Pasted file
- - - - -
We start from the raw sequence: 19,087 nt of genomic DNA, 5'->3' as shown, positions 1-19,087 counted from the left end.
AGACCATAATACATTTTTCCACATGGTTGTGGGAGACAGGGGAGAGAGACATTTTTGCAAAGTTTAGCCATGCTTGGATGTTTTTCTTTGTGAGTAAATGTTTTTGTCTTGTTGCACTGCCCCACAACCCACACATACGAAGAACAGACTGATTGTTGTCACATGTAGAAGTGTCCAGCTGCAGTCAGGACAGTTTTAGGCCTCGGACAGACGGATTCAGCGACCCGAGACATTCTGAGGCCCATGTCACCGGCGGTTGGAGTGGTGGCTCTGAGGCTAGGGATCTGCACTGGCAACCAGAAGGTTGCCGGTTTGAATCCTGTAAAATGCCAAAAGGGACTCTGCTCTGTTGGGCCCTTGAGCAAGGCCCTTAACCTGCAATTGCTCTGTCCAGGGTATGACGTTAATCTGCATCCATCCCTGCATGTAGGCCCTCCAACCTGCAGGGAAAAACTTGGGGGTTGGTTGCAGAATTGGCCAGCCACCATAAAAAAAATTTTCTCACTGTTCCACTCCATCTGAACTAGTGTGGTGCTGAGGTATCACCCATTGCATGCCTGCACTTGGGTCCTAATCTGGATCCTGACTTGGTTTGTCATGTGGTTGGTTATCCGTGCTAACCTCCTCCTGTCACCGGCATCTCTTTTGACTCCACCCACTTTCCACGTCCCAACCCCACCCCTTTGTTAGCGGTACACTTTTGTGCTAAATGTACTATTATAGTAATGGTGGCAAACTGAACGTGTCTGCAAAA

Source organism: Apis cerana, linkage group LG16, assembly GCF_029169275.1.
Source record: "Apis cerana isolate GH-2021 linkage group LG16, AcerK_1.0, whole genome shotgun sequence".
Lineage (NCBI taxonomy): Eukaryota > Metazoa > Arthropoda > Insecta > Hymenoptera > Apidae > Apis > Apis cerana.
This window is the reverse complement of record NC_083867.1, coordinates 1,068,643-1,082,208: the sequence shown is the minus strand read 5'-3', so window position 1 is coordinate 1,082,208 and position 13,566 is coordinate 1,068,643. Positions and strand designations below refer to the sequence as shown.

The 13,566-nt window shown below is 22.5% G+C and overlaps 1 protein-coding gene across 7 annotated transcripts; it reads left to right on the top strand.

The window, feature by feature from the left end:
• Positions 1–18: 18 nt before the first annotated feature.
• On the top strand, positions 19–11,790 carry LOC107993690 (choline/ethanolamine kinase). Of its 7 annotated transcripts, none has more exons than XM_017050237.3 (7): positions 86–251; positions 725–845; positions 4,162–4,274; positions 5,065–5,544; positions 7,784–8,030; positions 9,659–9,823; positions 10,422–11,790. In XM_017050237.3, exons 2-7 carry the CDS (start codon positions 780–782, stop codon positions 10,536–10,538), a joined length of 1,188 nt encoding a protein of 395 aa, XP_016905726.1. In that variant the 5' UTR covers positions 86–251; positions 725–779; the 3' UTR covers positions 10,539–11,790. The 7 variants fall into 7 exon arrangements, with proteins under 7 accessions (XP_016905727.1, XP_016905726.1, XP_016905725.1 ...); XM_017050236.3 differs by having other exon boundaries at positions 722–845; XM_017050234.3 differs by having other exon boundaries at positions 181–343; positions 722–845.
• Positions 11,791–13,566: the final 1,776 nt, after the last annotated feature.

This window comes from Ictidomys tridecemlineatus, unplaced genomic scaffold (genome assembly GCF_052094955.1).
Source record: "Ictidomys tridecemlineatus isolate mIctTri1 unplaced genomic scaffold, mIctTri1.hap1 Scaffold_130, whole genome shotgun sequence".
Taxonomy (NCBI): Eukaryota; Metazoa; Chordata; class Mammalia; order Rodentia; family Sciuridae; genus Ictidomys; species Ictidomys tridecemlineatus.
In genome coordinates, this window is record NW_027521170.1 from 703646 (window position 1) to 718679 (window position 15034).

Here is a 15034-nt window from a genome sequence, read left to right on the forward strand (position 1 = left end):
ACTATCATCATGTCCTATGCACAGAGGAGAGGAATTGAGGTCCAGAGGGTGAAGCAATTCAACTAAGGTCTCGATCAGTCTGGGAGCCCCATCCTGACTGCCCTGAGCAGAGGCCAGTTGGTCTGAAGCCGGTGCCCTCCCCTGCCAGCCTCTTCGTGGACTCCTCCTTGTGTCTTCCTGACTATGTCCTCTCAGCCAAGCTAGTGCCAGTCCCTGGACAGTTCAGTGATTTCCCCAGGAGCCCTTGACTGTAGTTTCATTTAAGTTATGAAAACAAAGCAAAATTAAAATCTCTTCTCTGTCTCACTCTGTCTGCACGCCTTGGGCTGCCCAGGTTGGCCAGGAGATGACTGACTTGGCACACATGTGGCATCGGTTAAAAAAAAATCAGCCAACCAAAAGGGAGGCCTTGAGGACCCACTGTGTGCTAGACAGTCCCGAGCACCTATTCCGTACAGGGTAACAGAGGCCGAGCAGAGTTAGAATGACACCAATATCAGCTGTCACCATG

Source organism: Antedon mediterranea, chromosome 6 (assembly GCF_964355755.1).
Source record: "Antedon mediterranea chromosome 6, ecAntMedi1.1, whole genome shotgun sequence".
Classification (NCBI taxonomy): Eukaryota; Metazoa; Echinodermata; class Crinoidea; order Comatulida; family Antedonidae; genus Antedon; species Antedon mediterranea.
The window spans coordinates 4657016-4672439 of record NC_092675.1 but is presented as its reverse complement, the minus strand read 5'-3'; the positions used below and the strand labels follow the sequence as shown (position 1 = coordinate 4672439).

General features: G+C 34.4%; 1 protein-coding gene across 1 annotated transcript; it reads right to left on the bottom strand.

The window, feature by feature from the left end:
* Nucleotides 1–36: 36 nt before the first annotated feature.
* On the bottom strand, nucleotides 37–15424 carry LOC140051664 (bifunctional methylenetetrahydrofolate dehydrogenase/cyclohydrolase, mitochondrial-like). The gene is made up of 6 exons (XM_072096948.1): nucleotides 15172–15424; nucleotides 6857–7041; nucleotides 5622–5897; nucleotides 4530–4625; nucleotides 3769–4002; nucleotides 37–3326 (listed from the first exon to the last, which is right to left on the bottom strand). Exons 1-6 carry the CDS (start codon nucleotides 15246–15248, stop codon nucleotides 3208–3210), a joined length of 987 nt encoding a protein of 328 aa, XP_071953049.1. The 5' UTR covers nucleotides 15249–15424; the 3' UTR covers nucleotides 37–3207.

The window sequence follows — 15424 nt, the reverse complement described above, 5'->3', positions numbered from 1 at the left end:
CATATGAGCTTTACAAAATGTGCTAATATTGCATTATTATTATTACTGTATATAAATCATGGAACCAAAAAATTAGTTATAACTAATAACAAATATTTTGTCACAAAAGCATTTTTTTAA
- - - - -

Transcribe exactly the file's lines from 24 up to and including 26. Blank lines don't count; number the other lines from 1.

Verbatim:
* Nucleotides 1–36: 36 nt before the first annotated feature.
* On the bottom strand, nucleotides 37–15424 carry LOC140051664 (bifunctional methylenetetrahydrofolate dehydrogenase/cyclohydrolase, mitochondrial-like). The gene is made up of 6 exons (XM_072096948.1): nucleotides 15172–15424; nucleotides 6857–7041; nucleotides 5622–5897; nucleotides 4530–4625; nucleotides 3769–4002; nucleotides 37–3326 (listed from the first exon to the last, which is right to left on the bottom strand). Exons 1-6 carry the CDS (start codon nucleotides 15246–15248, stop codon nucleotides 3208–3210), a joined length of 987 nt encoding a protein of 328 aa, XP_071953049.1. The 5' UTR covers nucleotides 15249–15424; the 3' UTR covers nucleotides 37–3207.

The window sequence follows — 15424 nt, the reverse complement described above, 5'->3', positions numbered from 1 at the left end: